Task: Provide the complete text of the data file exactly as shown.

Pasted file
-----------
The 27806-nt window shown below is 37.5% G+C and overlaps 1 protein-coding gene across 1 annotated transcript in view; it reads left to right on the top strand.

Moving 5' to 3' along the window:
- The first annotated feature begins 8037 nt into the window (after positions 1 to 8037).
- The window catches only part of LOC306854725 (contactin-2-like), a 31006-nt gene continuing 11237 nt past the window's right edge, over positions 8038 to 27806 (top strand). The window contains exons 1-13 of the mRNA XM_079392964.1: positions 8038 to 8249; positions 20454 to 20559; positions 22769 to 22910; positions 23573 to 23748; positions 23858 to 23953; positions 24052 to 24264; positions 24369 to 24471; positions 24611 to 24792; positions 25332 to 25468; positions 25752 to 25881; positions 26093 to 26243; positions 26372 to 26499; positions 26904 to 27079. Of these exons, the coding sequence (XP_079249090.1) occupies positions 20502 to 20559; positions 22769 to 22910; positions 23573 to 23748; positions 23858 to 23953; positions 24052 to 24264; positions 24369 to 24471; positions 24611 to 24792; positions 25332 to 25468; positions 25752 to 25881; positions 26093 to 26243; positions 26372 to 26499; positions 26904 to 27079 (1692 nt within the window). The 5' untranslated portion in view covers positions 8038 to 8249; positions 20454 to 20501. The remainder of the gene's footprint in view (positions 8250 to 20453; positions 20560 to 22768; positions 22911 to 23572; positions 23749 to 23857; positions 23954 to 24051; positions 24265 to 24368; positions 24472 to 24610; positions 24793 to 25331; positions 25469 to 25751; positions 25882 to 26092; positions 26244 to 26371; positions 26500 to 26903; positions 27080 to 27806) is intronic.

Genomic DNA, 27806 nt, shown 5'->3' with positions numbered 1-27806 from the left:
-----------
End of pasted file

The 27806-nt window shown below is 37.5% G+C and overlaps 1 protein-coding gene across 1 annotated transcript in view; it reads left to right on the top strand.

Moving 5' to 3' along the window:
- The first annotated feature begins 8037 nt into the window (after positions 1 to 8037).
- The window catches only part of LOC306854725 (contactin-2-like), a 31006-nt gene continuing 11237 nt past the window's right edge, over positions 8038 to 27806 (top strand). The window contains exons 1-13 of the mRNA XM_079392964.1: positions 8038 to 8249; positions 20454 to 20559; positions 22769 to 22910; positions 23573 to 23748; positions 23858 to 23953; positions 24052 to 24264; positions 24369 to 24471; positions 24611 to 24792; positions 25332 to 25468; positions 25752 to 25881; positions 26093 to 26243; positions 26372 to 26499; positions 26904 to 27079. Of these exons, the coding sequence (XP_079249090.1) occupies positions 20502 to 20559; positions 22769 to 22910; positions 23573 to 23748; positions 23858 to 23953; positions 24052 to 24264; positions 24369 to 24471; positions 24611 to 24792; positions 25332 to 25468; positions 25752 to 25881; positions 26093 to 26243; positions 26372 to 26499; positions 26904 to 27079 (1692 nt within the window). The 5' untranslated portion in view covers positions 8038 to 8249; positions 20454 to 20501. The remainder of the gene's footprint in view (positions 8250 to 20453; positions 20560 to 22768; positions 22911 to 23572; positions 23749 to 23857; positions 23954 to 24051; positions 24265 to 24368; positions 24472 to 24610; positions 24793 to 25331; positions 25469 to 25751; positions 25882 to 26092; positions 26244 to 26371; positions 26500 to 26903; positions 27080 to 27806) is intronic.

Genomic DNA, 27806 nt, shown 5'->3' with positions numbered 1-27806 from the left: